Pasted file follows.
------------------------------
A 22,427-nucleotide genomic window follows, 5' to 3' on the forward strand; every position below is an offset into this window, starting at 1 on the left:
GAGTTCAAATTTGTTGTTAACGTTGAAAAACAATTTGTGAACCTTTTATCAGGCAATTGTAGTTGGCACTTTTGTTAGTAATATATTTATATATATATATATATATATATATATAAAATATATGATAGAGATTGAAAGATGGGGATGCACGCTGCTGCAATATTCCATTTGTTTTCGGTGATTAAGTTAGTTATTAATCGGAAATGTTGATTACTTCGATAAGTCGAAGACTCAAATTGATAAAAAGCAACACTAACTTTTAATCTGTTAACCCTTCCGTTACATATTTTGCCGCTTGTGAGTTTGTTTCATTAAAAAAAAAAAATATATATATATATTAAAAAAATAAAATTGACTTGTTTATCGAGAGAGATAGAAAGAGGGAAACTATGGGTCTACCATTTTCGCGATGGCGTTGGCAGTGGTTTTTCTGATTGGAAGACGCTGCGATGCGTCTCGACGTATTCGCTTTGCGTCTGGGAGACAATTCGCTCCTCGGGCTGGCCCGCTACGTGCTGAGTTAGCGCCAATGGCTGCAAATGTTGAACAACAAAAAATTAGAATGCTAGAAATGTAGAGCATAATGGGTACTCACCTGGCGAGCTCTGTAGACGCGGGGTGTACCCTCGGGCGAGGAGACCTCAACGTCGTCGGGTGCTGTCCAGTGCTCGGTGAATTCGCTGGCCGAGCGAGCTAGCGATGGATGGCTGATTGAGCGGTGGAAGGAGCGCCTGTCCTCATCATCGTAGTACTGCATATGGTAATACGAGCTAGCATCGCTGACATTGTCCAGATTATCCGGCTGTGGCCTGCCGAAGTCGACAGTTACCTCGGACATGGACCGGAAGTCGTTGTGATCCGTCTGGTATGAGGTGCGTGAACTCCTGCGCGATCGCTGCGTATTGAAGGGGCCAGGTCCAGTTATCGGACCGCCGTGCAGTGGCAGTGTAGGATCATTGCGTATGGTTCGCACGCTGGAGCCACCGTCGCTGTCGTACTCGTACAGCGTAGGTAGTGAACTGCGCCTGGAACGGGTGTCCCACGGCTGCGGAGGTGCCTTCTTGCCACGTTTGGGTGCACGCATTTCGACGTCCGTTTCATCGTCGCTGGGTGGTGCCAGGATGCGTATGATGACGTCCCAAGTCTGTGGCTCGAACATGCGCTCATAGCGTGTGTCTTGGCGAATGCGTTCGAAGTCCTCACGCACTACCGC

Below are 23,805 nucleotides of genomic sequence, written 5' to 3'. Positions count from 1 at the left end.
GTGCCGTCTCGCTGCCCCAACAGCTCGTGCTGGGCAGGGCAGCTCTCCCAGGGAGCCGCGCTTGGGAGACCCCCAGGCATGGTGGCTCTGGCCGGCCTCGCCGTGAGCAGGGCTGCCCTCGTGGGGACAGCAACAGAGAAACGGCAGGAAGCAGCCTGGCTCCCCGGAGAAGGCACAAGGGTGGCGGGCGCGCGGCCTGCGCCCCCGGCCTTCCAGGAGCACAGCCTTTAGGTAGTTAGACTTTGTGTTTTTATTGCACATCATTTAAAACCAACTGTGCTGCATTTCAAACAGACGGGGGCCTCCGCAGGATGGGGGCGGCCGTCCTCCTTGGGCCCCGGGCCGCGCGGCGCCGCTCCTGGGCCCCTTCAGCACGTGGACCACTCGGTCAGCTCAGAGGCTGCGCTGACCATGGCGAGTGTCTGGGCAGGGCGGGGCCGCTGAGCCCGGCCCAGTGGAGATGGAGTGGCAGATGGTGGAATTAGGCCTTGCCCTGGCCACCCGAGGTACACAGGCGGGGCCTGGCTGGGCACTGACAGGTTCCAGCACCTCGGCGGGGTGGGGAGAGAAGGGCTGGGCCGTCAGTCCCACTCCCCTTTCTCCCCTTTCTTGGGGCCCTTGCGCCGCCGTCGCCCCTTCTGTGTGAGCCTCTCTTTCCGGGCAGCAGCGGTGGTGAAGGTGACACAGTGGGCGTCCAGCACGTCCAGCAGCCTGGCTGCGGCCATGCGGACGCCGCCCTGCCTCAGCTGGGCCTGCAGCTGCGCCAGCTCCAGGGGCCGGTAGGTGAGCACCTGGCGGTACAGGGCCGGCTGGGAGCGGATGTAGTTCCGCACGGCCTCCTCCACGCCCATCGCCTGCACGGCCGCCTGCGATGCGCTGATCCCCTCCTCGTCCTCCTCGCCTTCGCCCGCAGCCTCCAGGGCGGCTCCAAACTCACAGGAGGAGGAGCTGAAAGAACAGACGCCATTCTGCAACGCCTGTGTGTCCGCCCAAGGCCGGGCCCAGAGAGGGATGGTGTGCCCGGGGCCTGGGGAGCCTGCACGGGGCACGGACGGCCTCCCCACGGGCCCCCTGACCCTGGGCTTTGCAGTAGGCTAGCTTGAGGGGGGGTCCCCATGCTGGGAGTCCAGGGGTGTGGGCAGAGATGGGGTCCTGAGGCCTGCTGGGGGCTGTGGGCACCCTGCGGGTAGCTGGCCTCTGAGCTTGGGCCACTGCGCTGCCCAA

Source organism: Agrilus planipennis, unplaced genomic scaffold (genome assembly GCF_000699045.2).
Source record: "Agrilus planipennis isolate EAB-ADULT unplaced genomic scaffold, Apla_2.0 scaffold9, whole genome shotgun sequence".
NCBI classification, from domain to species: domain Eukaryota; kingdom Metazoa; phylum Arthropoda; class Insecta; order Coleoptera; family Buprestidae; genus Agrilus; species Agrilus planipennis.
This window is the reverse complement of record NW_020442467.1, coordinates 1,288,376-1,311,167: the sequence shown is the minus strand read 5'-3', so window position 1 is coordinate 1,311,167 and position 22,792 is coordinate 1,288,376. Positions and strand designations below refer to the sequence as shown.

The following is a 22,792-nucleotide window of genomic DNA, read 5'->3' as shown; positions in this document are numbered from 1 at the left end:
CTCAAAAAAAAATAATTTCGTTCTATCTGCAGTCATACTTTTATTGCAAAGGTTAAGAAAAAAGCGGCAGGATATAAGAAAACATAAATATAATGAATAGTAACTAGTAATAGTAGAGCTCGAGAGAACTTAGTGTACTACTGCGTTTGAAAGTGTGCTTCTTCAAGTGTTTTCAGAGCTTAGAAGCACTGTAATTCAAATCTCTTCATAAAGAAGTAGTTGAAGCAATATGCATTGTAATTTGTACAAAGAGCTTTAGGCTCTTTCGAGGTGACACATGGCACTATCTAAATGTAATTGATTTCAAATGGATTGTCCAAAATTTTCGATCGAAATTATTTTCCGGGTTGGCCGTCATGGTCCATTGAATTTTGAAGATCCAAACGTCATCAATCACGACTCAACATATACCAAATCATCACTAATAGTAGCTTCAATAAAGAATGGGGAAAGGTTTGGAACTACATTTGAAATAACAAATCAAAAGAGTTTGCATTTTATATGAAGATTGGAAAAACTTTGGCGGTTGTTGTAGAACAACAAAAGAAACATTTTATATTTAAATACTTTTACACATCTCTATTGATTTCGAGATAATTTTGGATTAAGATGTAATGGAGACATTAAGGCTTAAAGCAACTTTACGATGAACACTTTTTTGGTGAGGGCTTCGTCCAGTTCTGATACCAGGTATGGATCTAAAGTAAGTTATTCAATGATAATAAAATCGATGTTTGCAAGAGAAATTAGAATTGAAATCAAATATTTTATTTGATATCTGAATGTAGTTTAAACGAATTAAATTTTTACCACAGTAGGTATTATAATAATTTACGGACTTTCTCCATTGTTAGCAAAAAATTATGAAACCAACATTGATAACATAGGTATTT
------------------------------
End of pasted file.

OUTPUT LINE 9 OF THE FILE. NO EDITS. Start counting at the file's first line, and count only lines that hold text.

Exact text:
The following is a 22,792-nucleotide window of genomic DNA, read 5'->3' as shown; positions in this document are numbered from 1 at the left end: